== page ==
A Brief History
On January 3, 1944, the top American air combat ace, Pappy Boyington, was shot down.
Digging deeper, we find Major Gregory “Pappy” Boyington, later made famous for his exploits leading “The Black Sheep” squadron flying his F4U Corsair against the Japanese in the Pacific theater in World War II.
Commanding fighter squadron VMF 214, Pappy and his “Black Sheep” were known for their penchant for getting rowdy and partying with a purpose, hence their appellation. The Corsair fighter plane they flew was vastly superior in many ways to their main opponent, the A6M Zero flown by the Japanese. The Zero could out turn the Corsair, but the Corsair was almost 50 mph faster and was much more rugged.
Although the Japanese frequently outnumbered Boyington and his Marines, the Black Sheep overwhelmingly bested their aerial foes, and Pappy had reached the special number of 26 air-to-air kills that equaled Eddie Rickenbacker’s total from World War I. At that time, this made Pappy the top American ace in any U.S. military branch.
Unfortunately for Pappy, the Zero was still a fearsome opponent. Armed with two .30 caliber machine guns and two rapid firing 20mm cannons, the Zero was possibly the most agile fighter of the war and when skillfully flown was quite a handful for the allied pilots. In a huge aerial melee over Rabaul on the same day he got his 26th kill, Pappy was shot down and parachuted safely where he was taken prisoner by the Japanese. Boyington spent the rest of the war as a POW in Japan.
When liberated from Japan at the war’s end, Pappy was sent to Washington, D.C. to receive The Medal of Honor:
MAJOR GREGORY BOYINGTON
UNITED STATES MARINE CORPS RESERVE
for service as set forth in the following CITATION:
For extraordinary heroism above and beyond the call of duty as Commanding Officer of Marine Fighting Squadron TWO FOURTEEN in action against enemy Japanese forces in Central Solomons Area from September 12, 1943 to January 3, 1944. Consistently outnumbered throughout successive hazardous flights over heavily defended hostile territory, Major Boyington struck at the enemy with daring and courageous persistence, leading his squadron into combat with devastating results to Japanese shipping, shore installations and aerial forces. Resolute in his efforts to inflict crippling damage on the enemy, Major Boyington led a formation of twenty-four fighters over Kahili on October 17, and, persistently circling the airdrome where sixty hostile aircraft were grounded, boldly challenged the Japanese to send up planes. Under his brilliant command, our fighters shot down twenty enemy craft in the ensuing action without the loss of a single ship. A superb airman and determined fighter against overwhelming odds, Major Boyington personally destroyed 26 of the many Japanese planes shot down by his squadron and by his forceful leadership developed the combat readiness in his command which was a distinctive factor in the Allied aerial achievements in this vitally strategic area.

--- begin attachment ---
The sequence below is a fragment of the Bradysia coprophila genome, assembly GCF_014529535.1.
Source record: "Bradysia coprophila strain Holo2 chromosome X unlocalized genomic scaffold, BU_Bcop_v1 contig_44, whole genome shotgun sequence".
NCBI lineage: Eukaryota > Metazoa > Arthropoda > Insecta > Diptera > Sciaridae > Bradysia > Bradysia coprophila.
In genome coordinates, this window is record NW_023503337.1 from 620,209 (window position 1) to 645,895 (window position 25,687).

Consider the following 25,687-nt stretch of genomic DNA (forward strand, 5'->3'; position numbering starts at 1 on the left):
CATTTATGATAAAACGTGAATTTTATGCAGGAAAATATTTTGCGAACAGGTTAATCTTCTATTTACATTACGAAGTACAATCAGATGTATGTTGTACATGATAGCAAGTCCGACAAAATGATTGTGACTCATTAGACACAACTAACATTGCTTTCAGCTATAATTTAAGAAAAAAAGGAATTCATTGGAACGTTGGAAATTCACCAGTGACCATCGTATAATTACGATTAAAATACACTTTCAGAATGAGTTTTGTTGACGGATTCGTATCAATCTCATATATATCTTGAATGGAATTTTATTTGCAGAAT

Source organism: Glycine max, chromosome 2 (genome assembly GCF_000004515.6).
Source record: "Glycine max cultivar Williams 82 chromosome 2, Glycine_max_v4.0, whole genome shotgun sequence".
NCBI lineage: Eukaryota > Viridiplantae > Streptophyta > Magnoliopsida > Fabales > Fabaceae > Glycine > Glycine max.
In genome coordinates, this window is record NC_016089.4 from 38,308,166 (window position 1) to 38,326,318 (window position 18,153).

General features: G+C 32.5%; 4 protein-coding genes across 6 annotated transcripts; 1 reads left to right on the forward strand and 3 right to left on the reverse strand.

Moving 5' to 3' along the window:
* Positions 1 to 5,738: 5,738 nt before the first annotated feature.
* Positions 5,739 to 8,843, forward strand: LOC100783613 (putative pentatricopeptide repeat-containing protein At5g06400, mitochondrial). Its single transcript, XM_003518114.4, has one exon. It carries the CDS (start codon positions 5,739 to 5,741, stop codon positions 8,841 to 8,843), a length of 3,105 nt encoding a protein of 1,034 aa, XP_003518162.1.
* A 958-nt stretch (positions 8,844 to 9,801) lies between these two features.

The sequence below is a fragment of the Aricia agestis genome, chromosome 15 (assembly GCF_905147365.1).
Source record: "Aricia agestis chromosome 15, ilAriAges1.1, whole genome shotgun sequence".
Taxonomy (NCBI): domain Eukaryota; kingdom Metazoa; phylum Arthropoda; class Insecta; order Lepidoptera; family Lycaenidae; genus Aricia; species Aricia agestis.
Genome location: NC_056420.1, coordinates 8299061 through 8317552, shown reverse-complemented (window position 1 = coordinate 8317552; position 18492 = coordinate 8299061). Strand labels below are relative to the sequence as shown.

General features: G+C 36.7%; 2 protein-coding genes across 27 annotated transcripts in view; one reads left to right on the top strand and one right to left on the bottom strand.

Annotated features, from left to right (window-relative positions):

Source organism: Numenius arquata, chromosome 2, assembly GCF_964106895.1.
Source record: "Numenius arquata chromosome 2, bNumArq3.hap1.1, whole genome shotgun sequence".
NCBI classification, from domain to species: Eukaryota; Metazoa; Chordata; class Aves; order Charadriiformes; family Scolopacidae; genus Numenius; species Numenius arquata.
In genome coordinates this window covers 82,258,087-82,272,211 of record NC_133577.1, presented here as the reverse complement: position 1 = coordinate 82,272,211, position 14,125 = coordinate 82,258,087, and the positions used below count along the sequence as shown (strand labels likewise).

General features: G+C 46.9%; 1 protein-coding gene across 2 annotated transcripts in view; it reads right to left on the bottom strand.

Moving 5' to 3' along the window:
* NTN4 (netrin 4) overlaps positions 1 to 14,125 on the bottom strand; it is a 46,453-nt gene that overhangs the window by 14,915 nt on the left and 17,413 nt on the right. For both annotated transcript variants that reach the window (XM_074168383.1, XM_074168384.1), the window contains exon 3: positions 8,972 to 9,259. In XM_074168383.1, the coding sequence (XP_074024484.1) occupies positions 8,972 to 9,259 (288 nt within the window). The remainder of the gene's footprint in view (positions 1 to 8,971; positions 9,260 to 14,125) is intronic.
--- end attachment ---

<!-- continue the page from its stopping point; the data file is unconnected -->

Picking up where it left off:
He had also earned the Navy Cross (second highest U.S. award) and a Purple Heart for being wounded. At a party celebrating his safe return, Pappy was photographed and was on the cover of Life magazine, the first time someone on the cover had an alcoholic beverage in their hand! Not flamboyant enough? He also worked as a professional wrestler and referee!
The subject of articles, books and film, Boyington worked as an adviser for the 1970’s television series, Baa Baa Black Sheep, starring William Conrad as Pappy.
Another one of Boyington’s accomplishments was that he was a member of the American Volunteer Group (AVG), better known as The Flying Tigers, flying against the Japanese in China before U.S. forces could be brought to bear.
Pappy Boyington died in 1988 in his sleep, a peaceful end to a wild life. His final rest is at Arlington National Cemetery. Semper fi, Pappy!
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